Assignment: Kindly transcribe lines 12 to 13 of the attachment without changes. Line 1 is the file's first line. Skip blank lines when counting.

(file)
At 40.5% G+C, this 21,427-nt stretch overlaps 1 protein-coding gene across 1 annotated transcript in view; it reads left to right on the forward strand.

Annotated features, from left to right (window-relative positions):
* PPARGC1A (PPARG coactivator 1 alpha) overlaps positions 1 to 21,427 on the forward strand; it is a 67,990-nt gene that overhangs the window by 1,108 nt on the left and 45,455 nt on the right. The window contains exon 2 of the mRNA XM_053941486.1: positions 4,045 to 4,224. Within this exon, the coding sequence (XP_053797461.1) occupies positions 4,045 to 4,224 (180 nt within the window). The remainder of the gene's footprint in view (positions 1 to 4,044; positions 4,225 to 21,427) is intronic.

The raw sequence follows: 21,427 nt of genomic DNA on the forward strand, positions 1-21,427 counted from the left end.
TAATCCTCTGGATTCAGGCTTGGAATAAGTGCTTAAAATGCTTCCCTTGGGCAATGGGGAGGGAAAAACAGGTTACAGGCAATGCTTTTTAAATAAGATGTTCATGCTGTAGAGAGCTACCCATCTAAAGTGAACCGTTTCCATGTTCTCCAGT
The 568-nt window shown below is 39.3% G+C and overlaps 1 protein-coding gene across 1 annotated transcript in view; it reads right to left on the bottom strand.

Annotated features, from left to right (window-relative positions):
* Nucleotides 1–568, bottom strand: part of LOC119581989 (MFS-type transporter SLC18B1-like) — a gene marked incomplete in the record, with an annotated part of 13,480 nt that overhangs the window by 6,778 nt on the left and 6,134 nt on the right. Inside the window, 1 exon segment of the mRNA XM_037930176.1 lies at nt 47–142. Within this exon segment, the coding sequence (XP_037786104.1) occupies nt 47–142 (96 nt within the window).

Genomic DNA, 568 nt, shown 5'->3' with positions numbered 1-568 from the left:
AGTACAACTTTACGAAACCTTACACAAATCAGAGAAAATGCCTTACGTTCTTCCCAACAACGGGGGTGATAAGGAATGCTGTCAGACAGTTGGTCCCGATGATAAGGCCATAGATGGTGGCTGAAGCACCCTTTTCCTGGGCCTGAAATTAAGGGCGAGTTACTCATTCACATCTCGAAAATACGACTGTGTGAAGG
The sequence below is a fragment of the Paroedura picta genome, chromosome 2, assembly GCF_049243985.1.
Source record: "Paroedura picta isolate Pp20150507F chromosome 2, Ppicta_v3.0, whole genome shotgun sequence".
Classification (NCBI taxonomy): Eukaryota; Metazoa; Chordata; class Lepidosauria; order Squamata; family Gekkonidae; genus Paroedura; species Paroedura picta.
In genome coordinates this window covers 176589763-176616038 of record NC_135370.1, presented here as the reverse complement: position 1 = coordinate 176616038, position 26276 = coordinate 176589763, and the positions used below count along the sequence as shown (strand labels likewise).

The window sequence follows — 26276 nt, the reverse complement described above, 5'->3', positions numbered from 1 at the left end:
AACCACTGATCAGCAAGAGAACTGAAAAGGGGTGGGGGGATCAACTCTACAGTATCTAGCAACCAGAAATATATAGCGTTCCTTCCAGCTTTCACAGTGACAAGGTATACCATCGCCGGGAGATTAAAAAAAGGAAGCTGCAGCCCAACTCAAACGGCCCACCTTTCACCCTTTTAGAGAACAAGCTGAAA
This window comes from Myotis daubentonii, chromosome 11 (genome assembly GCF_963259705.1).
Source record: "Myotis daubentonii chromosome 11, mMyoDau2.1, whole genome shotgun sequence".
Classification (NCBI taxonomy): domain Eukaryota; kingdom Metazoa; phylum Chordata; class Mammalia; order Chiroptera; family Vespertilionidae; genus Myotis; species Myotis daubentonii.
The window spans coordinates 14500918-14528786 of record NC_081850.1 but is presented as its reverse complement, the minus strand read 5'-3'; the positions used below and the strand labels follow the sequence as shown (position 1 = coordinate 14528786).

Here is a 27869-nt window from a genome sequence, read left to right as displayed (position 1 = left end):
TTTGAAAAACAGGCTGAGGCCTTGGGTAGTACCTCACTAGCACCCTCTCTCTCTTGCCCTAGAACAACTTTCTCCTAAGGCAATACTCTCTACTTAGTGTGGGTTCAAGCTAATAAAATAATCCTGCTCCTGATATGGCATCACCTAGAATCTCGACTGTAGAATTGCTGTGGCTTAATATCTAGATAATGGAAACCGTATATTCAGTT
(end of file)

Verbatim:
Source record: "Paroedura picta isolate Pp20150507F chromosome 2, Ppicta_v3.0, whole genome shotgun sequence".
Classification (NCBI taxonomy): Eukaryota; Metazoa; Chordata; class Lepidosauria; order Squamata; family Gekkonidae; genus Paroedura; species Paroedura picta.